When asked what it’s like becoming the Crow Fair 101 Pow Wow Manager, Alvie says it’s good. In a position that used to be called the General Manager of the Fair – along with the rodeo manager, parade manager and horse racing commissioner – he makes up the Crow Fair Committee. The committee’s job is to oversee the event, Crow Fair, held the third weekend in August.

In response to questions about the election process for the committee and rumors of a recount, Darrin explains, “There was a statement by the Crow Tribal Administration that the chairman was going to have the secretary of the tribe do a re-election. But the secretary stated there’s no law in the election ordinance that gives him authority to oversee Crow Fair elections. Because Crow Fair elections even pre-date the Constitution. People select the Crow Fair committee. The people, not the administration. And the people have chosen Alvie as their pow wow manager.”

Alvie is well known in Indian Country. He’s won dancing contests in Milwaukee, and has sung with Black Whistle, Bronc Riders Only, Blackfoot Confederacy and the Yellow Wolf drum groups. Alvie’s maternal grandmother, who uses a wheelchair and has muscular dystrophy, made a wish when he was little, Darrin says. “She made a wish that she wanted to celebrate with him, singing and dancing, when he gets older, because of the tough life that he had when he was a baby. She wants to celebrate with him, and today her wish is coming to fruition. So he and his grandma are pretty excited about Crow Fair.”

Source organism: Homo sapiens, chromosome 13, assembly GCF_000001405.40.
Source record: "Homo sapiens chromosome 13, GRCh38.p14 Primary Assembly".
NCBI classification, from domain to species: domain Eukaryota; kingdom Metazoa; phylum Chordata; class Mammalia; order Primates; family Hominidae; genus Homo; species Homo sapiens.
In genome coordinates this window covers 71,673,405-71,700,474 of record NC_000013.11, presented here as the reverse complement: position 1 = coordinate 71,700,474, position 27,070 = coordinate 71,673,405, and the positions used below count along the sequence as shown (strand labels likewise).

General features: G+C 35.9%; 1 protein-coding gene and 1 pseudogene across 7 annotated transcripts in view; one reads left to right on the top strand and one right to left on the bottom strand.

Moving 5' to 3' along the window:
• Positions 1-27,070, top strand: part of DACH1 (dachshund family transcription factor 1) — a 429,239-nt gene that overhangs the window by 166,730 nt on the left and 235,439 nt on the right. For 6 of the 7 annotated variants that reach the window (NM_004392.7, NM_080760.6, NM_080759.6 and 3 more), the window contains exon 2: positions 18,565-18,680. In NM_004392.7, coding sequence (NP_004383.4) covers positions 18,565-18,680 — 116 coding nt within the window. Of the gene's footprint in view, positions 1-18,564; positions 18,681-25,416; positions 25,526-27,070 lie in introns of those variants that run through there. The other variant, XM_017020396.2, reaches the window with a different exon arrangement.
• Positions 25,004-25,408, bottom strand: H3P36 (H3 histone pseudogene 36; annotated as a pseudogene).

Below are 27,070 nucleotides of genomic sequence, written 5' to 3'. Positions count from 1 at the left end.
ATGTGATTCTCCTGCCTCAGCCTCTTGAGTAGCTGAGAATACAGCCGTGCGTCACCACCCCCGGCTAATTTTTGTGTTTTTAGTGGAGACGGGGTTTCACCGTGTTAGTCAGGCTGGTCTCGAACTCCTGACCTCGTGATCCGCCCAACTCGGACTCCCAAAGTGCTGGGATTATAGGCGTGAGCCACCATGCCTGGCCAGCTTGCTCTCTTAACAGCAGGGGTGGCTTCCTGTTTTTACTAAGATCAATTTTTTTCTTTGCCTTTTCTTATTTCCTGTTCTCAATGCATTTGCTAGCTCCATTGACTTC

“People will continue to support Alvie, regardless,” Darrin continues. “If they have a reelection that’s fine. If they don’t, then that’s even the better. I think that he’s already proven himself; that he’s capable of running a big show with the help of family and friends, and people that want to see him succeed as an individual.”

Alvie’s announcers for the Crow Fair 101 Pow Wow will be Robert “Corky” Old Horn, Dale Old Horn and Jason Goodstriker, along with Darrin, who will join in for the announcing of Crow Night.

The family is planning a Prize Bingo in Wyola on Nov. 4; a Pie Social at Reno Hall at 6 p.m. on Nov. 7; and a weekend-long Apsaalooke Warriors Honoring Pow Wow and Veterans Honoring Dinner, Nov. 9 through Nov. 11, at the Multipurpose Building in Crow Agency, starting at 7 p.m. Friday and Saturday, and 3:00 p.m. on Sunday with singing, dancing and a feed to honor the veterans. All events are sponsored by Alvie and the Crow Fair Royalty.

For more information, go to Crow Fair 101 on Facebook.